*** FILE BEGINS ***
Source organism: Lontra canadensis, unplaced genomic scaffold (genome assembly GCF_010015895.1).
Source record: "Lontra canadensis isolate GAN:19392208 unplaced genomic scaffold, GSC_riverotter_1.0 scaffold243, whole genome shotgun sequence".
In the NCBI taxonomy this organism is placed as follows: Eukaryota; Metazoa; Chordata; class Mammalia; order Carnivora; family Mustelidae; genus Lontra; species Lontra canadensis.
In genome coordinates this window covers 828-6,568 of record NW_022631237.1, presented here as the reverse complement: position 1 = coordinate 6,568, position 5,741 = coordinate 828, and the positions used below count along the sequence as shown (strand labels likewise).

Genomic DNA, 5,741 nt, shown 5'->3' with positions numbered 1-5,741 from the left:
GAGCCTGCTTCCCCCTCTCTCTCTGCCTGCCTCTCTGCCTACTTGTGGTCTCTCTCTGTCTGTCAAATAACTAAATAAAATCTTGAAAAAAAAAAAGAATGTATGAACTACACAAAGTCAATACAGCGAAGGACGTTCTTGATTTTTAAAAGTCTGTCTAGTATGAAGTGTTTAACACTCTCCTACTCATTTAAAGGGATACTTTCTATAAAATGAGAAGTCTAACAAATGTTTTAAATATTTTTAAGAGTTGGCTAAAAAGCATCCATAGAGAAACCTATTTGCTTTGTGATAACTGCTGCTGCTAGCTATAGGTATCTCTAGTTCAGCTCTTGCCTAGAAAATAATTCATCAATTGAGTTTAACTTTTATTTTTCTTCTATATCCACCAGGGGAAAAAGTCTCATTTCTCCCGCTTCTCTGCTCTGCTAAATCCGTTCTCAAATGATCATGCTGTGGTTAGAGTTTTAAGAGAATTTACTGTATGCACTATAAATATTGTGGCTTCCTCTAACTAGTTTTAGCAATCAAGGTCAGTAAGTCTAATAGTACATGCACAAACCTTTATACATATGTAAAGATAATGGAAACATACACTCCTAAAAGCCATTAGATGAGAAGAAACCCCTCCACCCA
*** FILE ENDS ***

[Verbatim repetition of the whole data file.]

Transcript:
Source organism: Lontra canadensis, unplaced genomic scaffold (genome assembly GCF_010015895.1).
Source record: "Lontra canadensis isolate GAN:19392208 unplaced genomic scaffold, GSC_riverotter_1.0 scaffold243, whole genome shotgun sequence".
In the NCBI taxonomy this organism is placed as follows: Eukaryota; Metazoa; Chordata; class Mammalia; order Carnivora; family Mustelidae; genus Lontra; species Lontra canadensis.
In genome coordinates this window covers 828-6,568 of record NW_022631237.1, presented here as the reverse complement: position 1 = coordinate 6,568, position 5,741 = coordinate 828, and the positions used below count along the sequence as shown (strand labels likewise).

Genomic DNA, 5,741 nt, shown 5'->3' with positions numbered 1-5,741 from the left:
GAGCCTGCTTCCCCCTCTCTCTCTGCCTGCCTCTCTGCCTACTTGTGGTCTCTCTCTGTCTGTCAAATAACTAAATAAAATCTTGAAAAAAAAAAAGAATGTATGAACTACACAAAGTCAATACAGCGAAGGACGTTCTTGATTTTTAAAAGTCTGTCTAGTATGAAGTGTTTAACACTCTCCTACTCATTTAAAGGGATACTTTCTATAAAATGAGAAGTCTAACAAATGTTTTAAATATTTTTAAGAGTTGGCTAAAAAGCATCCATAGAGAAACCTATTTGCTTTGTGATAACTGCTGCTGCTAGCTATAGGTATCTCTAGTTCAGCTCTTGCCTAGAAAATAATTCATCAATTGAGTTTAACTTTTATTTTTCTTCTATATCCACCAGGGGAAAAAGTCTCATTTCTCCCGCTTCTCTGCTCTGCTAAATCCGTTCTCAAATGATCATGCTGTGGTTAGAGTTTTAAGAGAATTTACTGTATGCACTATAAATATTGTGGCTTCCTCTAACTAGTTTTAGCAATCAAGGTCAGTAAGTCTAATAGTACATGCACAAACCTTTATACATATGTAAAGATAATGGAAACATACACTCCTAAAAGCCATTAGATGAGAAGAAACCCCTCCACCCA